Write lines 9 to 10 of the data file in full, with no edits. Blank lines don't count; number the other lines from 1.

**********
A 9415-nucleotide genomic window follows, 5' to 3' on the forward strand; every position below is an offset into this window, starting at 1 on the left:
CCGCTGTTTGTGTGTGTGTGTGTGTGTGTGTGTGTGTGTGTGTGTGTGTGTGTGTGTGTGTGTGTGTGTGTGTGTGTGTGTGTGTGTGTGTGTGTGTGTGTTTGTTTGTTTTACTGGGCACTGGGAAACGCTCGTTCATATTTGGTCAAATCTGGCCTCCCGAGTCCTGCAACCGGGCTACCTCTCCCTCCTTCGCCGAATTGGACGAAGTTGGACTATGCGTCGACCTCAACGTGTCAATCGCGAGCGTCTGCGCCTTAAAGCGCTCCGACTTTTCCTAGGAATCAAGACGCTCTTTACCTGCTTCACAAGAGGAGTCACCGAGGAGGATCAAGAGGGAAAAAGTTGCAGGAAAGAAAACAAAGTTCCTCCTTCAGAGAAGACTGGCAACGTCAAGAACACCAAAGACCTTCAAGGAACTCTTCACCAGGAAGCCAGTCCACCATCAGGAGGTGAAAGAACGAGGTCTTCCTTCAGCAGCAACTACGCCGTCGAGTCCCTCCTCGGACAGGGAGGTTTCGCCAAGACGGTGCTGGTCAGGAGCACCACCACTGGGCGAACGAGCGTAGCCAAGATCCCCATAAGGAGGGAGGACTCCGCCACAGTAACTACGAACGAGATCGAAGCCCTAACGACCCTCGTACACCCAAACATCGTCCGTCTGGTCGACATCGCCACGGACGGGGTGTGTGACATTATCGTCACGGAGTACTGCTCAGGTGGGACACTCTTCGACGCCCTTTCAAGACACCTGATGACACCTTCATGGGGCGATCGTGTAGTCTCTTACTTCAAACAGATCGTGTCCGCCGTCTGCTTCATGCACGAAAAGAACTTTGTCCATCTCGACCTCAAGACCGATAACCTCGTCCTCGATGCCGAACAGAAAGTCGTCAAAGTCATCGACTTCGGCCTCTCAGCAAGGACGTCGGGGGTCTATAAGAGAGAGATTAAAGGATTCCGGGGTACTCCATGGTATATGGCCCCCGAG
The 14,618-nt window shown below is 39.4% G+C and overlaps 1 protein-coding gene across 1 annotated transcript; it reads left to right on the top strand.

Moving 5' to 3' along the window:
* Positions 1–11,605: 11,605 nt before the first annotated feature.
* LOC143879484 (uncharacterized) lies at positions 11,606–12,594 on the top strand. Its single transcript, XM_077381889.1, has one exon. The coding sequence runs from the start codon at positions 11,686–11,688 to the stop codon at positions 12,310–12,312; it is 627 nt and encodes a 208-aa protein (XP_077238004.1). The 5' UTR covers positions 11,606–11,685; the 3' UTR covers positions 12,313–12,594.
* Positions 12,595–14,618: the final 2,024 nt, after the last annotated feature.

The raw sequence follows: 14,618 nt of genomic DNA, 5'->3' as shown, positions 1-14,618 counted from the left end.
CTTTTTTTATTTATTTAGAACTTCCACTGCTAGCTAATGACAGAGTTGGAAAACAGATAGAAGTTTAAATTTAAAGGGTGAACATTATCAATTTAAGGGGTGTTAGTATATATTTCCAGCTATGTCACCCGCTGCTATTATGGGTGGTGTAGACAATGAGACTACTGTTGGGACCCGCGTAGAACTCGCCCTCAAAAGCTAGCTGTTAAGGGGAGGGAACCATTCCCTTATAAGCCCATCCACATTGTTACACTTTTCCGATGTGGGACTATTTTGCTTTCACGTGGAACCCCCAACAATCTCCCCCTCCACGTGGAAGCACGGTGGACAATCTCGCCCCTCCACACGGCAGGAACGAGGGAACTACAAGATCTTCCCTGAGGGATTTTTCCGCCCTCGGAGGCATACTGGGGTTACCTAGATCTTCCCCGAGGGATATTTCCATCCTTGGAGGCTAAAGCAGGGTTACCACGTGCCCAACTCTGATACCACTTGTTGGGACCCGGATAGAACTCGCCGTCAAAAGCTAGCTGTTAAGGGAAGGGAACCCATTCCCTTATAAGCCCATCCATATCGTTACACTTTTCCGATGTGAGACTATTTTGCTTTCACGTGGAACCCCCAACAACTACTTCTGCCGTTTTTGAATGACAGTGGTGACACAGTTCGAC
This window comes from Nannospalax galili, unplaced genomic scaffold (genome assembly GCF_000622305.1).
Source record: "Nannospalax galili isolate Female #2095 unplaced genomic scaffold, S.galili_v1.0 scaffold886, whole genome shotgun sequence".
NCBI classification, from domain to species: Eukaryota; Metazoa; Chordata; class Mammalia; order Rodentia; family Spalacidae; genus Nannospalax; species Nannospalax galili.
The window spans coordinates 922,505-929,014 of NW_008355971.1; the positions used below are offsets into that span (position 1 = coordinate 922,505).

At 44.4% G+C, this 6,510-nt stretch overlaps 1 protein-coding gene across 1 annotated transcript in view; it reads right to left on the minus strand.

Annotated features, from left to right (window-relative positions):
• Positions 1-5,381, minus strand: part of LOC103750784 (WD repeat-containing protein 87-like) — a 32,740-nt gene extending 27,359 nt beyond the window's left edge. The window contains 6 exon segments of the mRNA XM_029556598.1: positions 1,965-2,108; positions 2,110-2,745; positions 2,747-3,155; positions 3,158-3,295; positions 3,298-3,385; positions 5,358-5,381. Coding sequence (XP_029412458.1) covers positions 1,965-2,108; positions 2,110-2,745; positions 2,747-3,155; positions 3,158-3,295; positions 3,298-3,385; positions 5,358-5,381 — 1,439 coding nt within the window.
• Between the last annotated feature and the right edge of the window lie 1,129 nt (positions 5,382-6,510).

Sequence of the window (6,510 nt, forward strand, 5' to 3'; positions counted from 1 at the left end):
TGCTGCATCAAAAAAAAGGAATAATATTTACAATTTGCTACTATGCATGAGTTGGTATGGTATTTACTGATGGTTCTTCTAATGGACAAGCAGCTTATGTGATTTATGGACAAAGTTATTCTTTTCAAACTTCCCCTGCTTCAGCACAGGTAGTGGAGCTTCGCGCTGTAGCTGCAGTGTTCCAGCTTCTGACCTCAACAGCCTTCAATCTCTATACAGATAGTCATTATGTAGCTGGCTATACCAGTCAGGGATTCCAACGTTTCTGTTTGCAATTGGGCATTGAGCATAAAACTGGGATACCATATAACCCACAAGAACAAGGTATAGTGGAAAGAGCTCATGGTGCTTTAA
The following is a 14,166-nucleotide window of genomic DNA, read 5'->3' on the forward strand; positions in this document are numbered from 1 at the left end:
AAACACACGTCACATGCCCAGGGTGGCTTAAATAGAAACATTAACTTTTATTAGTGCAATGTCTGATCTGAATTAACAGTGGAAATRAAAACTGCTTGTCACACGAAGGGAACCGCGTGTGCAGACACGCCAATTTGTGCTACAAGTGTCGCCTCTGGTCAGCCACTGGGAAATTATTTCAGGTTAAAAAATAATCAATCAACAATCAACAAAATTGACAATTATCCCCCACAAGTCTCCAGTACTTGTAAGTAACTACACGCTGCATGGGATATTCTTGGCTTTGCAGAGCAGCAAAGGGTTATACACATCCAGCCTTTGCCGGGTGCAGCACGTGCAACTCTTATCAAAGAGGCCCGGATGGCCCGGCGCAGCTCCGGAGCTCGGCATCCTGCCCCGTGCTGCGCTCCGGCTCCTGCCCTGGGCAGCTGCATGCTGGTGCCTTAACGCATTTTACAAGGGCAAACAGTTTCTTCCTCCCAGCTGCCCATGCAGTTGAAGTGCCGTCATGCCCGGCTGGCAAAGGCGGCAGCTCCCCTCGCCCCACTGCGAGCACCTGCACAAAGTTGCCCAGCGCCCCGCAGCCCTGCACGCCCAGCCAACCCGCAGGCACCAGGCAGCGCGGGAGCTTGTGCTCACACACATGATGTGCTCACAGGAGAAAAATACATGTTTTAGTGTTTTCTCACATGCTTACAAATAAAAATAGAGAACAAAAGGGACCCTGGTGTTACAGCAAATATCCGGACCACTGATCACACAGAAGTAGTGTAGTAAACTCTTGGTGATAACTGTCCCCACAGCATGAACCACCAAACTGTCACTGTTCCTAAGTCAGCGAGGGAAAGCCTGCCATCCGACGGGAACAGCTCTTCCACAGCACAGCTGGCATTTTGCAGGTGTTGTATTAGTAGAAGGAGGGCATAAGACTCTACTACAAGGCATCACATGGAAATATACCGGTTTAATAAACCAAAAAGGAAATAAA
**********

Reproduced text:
CTTTTTTTATTTATTTAGAACTTCCACTGCTAGCTAATGACAGAGTTGGAAAACAGATAGAAGTTTAAATTTAAAGGGTGAACATTATCAATTTAAGGGGTGTTAGTATATATTTCCAGCTATGTCACCCGCTGCTATTATGGGTGGTGTAGACAATGAGACTACTGTTGGGACCCGCGTAGAACTCGCCCTCAAAAGCTAGCTGTTAAGGGGAGGGAACCATTCCCTTATAAGCCCATCCACATTGTTACACTTTTCCGATGTGGGACTATTTTGCTTTCACGTGGAACCCCCAACAATCTCCCCCTCCACGTGGAAGCACGGTGGACAATCTCGCCCCTCCACACGGCAGGAACGAGGGAACTACAAGATCTTCCCTGAGGGATTTTTCCGCCCTCGGAGGCATACTGGGGTTACCTAGATCTTCCCCGAGGGATATTTCCATCCTTGGAGGCTAAAGCAGGGTTACCACGTGCCCAACTCTGATACCACTTGTTGGGACCCGGATAGAACTCGCCGTCAAAAGCTAGCTGTTAAGGGAAGGGAACCCATTCCCTTATAAGCCCATCCATATCGTTACACTTTTCCGATGTGAGACTATTTTGCTTTCACGTGGAACCCCCAACAACTACTTCTGCCGTTTTTGAATGACAGTGGTGACACAGTTCGAC
This window comes from Nannospalax galili, unplaced genomic scaffold (genome assembly GCF_000622305.1).